Who determines if a generalization about race is inappropriate? A colonial legacy shapes the way race impacts society today; during my time in Delhi, I have been challenged by people’s perception on race, but some of my experiences here echo conversations I have had with people in America.
One day during lunch while we were eating maggi (Masala-flavored instant noodles), one of my favorite coworkers asked me if I could do Asian fan dancing. I thought to myself if someone asked me at Penn, I could give them a LECTURE! But I also understand that people have different experiences about race, and at that moment, I was unsure how to articulate myself in a way he could understand, so I replied no and changed the topic of conversation.
Later that week, the same coworker, along with another one of my favorite coworkers, jokingly asked me to teach them karate!, complemented with the ever-so-classic Hollywood-style “Wacha!” sound effects and hand motions. I told him that what he said could be interpreted as offensive in America, to which he replied that he’s not trying to be offensive and that I shouldn’t be so sensitive about generalizations (I’ve only heard this a hundred times before!) After I explained my thoughts on why this generalization was offensive (Why do we not see as many caricatures about white people?) he apologized and tried to explain that his image of East Asians was based on what he saw in movies, but didn’t see how what he said was inappropriate.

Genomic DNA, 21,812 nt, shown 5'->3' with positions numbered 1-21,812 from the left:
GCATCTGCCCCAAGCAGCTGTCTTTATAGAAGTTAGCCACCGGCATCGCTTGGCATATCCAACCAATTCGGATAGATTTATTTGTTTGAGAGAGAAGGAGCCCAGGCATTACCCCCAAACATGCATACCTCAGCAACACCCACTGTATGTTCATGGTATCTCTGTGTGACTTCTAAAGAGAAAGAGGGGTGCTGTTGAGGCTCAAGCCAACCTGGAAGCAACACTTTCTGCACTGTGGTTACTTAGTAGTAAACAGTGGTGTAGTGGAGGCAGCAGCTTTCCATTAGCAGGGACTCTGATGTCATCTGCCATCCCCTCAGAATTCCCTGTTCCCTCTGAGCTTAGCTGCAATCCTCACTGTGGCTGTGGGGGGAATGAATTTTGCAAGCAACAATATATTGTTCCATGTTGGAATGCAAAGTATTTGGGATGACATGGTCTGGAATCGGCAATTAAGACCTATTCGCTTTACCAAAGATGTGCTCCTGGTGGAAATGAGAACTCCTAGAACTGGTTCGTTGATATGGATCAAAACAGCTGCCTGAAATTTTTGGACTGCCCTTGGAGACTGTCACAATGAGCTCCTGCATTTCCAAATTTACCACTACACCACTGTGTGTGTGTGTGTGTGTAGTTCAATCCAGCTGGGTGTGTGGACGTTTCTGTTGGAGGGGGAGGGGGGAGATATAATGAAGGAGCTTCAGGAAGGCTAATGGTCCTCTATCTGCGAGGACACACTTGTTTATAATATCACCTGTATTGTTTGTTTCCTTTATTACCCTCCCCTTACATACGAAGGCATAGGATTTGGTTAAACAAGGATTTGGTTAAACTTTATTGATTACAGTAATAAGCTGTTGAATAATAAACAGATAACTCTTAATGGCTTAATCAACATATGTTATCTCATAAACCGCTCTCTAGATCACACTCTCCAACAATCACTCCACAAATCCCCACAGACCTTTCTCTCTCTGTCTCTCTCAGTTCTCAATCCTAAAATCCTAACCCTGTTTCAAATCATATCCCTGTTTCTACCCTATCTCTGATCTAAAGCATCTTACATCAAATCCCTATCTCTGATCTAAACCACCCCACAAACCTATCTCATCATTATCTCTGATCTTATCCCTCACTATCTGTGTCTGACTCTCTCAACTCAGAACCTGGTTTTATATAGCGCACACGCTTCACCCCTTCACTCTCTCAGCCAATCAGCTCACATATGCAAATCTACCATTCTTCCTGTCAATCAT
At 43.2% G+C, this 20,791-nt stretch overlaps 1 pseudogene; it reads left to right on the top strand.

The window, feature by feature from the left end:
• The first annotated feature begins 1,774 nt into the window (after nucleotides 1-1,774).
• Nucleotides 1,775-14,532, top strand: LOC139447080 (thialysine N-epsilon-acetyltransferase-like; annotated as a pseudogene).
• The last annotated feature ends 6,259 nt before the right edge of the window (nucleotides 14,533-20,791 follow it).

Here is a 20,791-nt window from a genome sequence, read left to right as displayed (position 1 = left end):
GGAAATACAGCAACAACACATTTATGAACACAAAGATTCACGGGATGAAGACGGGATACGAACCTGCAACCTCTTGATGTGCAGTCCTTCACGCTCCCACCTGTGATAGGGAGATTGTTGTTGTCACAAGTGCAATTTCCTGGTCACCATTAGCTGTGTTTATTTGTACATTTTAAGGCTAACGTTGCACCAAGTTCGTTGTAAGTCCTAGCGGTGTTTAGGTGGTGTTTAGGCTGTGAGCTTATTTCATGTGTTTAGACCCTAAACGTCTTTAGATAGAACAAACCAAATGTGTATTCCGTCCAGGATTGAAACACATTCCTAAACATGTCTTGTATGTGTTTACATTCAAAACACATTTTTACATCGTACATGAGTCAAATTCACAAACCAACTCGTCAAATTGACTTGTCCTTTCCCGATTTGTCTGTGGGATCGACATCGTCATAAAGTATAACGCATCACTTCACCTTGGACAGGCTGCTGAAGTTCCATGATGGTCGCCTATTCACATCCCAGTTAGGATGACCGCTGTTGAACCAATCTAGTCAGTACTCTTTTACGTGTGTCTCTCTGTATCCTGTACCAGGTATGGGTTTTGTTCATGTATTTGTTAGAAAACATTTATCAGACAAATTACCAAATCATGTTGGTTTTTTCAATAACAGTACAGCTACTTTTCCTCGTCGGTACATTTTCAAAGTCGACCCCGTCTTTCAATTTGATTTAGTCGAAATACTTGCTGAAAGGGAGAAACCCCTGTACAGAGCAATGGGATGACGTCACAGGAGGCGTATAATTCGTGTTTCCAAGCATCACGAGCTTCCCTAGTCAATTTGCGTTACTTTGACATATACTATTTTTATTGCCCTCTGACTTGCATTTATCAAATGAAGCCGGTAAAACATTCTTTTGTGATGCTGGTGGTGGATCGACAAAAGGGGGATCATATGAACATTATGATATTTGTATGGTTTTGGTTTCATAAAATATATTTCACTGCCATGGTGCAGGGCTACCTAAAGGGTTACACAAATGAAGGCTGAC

It doesn’t require rocket science to see that people of color in America have been disproportionately underrepresented or inaccurately represented in a variety of contexts (Just so we’re clear, racism is alive and well). Until college, I was unsure about my Asian-American identity and I didn’t feel like I had the vocabulary to understand my experience. I knew that I felt a certain way when people asked me “Where are you really from?” or when strangers greeted me with the old “Ni Hao” and an over exaggerated bow, but I said to myself a million times, Words should not hurt me. I am in control of how I feel about what others say. And anyways, they’re not meaning to be offensive. But why do I feel hurt?
Learning to see these verbal statements as microaggressions has helped me to legitimize many of my experiences regarding race and be more comfortable with my identity. Not being generalized by one’s race is a privilege. However, I am aware that some people think that microaggressions are harmless, and furthermore, others believe that the existence of the term microaggression worsens “victimhood mentality” and makes problems from things that don’t exist. I am convinced that labelling microaggressions as what they are is justified, but during my time here, I have become more aware of the importance of considering the cultural situation when evaluating this type of casual, non-malicious language. My coworker has not had many East Asian American people in his life, and a large part of his understanding comes from caricatures. Even though he is not trying to attack my identity, his words will still have an impact.